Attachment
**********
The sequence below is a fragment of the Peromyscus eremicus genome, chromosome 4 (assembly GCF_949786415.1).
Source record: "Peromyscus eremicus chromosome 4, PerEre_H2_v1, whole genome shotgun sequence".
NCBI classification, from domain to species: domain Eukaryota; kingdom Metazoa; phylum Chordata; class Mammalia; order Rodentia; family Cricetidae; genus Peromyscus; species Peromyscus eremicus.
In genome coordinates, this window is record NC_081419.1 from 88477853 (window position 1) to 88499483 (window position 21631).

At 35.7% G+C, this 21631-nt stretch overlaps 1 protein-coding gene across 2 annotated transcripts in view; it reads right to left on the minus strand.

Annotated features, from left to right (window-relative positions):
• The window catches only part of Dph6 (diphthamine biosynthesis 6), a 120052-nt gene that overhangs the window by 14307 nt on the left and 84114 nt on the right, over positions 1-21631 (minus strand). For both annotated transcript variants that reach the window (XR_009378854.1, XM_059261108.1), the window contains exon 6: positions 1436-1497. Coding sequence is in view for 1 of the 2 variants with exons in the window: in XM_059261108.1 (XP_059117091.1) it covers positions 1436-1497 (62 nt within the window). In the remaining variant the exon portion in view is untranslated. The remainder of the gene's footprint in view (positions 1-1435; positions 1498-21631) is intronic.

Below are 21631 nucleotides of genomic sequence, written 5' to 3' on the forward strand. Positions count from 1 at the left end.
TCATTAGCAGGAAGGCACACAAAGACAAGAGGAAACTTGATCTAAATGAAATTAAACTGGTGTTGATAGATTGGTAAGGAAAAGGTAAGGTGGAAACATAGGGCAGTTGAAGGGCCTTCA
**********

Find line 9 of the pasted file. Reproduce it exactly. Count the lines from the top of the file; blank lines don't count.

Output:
TCATTAGCAGGAAGGCACACAAAGACAAGAGGAAACTTGATCTAAATGAAATTAAACTGGTGTTGATAGATTGGTAAGGAAAAGGTAAGGTGGAAACATAGGGCAGTTGAAGGGCCTTCA